Repairs on my laptop are taking longer than expected, so I’m afraid I can’t delve into some of the deeper subjects I had in mind to discuss.
As some of you may have noticed, however, this blog is devoted to more than just voluminous rants and philosophical reflections. As the entire right-side of this page attests to, I’m aiming to create a hub of information, and spend much of my time bringing attention to all sorts of events, issues, causes, and personal interests. There’s a lot of stuff out there, and I owe a lot to my friends, peers, and colleagues who have introduced me to sources and subjects I had no idea existed. I think it’s only fair that I reciprocate.
As the title makes clear, my topics today will be a series of photo essays from Foreign Policy Magazine (also known simply as FP), one of my favorite and most regularly cited sources. Each of the three I’ll be sharing are pretty diverse in their subjects, which suits me just fine (and hopefully you too). As per my usual habit, I’ll be following them up with some musings and missives that have come to my mind, and that I think should bear consideration.
The first is Barriers to Entry, which consists mostly of photos of prominent landmarks and monuments from Washington, DC, following the 9/11 attacks. Though as iconic and majestic as ever, the sight of these prominent symbols being subject to tighter security makes for an interesting, and some would say tragic, message. It reveals how much the US is still effected by security concerns even a decade on, and the deep-seated and long-lasting impact acts of violence can have on a society. How many generations until we’ll feel safer? Will this be the permanent state of affairs, a new normal for Americans from now on?
I also found it fascinating how a lot of these security measures – mostly barriers of various designs and functions – were made to be subtle and even aesthetically pleasing. We want to be safe and unharmed, but we also want to be free; we don’t want our public spaces and national landmarks to be closed-off and suffocated, but we certainly don’t want to risk their destruction. We’ve been traumatized enough by the 9/11 attacks and the figurative and literal emptiness they left behind – we couldn’t stand to lose any more lives or national sources of pride.
Following that, we have Road to Prosperity, a collection of images showcasing China’s massive construction boom. Skyscrapers, bridges, high-speed rail, highways – every infrastructure project imaginable is being undertaken with unprecedented speed by one of the world’s fastest growing nations. In stark contrast to the ailing rich world, the People’s Republic seems to be embarking on an energetic and enthusiastic journey to development; the ambitious projects, lavish investments, and high job growth that have long defined the Western world are in full force in China. It’s even left many to wonder if China’s state-heavy and authoritative means of getting things done is truly the better approach.
But is it? Corruption is rife in China, and billions of dollars worth of money is siphoned off by government officials or their business elite partners. Some of these flashy looking achievements may be of shoddy construction, and if not that, then they’re often out of reach from many of China’s poor (and there are still hundreds of millions of them). And what about the environmental costs of all this building and resource extraction; could the Chinese, or the rest of the world for that matter, take any more pollution? Dissatisfaction and aloofness with the ruling elites is growing, as is visible discontent – even in an oppressive state like China, protests are at an all time high, and some state media sources are starting to get critical too. It’ll take more than public works to satiate the Chinese people’s growing demands for accountability and greater freedom.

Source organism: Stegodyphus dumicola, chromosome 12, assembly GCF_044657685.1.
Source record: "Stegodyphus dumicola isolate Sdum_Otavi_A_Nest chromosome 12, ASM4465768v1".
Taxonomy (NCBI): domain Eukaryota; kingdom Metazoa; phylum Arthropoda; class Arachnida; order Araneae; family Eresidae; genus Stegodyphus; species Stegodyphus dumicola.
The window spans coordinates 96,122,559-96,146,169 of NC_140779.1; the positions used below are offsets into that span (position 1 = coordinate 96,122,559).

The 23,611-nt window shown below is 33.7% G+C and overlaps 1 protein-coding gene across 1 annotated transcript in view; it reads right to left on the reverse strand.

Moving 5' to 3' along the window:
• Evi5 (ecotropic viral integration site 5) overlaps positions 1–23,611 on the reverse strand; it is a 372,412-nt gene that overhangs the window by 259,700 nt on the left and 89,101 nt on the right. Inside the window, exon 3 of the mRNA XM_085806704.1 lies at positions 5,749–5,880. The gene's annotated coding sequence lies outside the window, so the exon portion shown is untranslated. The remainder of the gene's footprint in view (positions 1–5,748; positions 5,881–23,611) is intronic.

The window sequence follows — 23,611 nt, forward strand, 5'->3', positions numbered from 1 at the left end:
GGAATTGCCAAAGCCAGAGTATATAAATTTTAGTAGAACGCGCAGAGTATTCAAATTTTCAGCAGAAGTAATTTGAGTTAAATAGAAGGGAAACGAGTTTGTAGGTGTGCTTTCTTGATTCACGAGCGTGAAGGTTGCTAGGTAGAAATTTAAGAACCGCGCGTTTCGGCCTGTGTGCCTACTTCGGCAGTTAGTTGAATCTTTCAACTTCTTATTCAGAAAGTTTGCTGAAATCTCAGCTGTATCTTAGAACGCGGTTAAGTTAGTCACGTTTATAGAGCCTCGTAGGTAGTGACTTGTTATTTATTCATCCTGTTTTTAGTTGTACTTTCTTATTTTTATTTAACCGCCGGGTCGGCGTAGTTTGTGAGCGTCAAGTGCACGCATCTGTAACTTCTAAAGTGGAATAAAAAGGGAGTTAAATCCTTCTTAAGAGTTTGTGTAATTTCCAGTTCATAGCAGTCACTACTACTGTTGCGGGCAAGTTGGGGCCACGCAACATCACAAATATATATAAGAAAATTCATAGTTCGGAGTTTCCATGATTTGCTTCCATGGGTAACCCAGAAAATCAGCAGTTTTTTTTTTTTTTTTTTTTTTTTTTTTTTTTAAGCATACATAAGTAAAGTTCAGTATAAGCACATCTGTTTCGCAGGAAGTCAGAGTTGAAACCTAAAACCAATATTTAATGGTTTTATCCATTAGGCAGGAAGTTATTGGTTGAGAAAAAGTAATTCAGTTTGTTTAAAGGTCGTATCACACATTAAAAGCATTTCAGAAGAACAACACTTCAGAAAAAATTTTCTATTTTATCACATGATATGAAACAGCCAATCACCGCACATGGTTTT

Finally, we end with Cocacabana, a lighthearted-sounding name for a gritty series of images depicting a tour through Rio’s blighted favelas, or slums. Crime, drugs, and murder are rampant in these communities, which make up a large chuck of the aptly named City of God. Criminal syndicates and gangs rule almost unopposed (except by one another), creating a virtually autonomous community within a community that allows them to function with impunity. Despite this, most of the people here are savvy and hardworking, eking out a living almost from scratch, and managing to live almost self-sufficiently, as few outsiders – cops, politicians, or non-residents – ever venture in, let alone help.
But that may be changing. Brazil is growing rapidly, and becoming increasingly wealthy and more developed. Public spending is at an all time high, and previously neglected regions are receiving unprecedented amounts of aid, including clinics, schools, and regular police patrols. As a result, crime and poverty are falling, even if they remain terribly high. More and more Brazilians feel confident that they, and their nation, is going on the right path. Rio will even be set to host no less than two major international sporting events (the World Cup and the Summer Olympics). Whether Brazil’s most famous city will be ready for the spotlight, and it’s people delivered from their wretched conditions, is still a very open question.
So much to think about, so little time and brain matter. The world is full of events and paradigms to ponder, their implications big and small. It’s overwhelming to consider all the stories and issues that are transpiring around us constantly, millions of them overlapping and emerging simultaneously across diverse parts of the world.
So much for sleeping any time soon.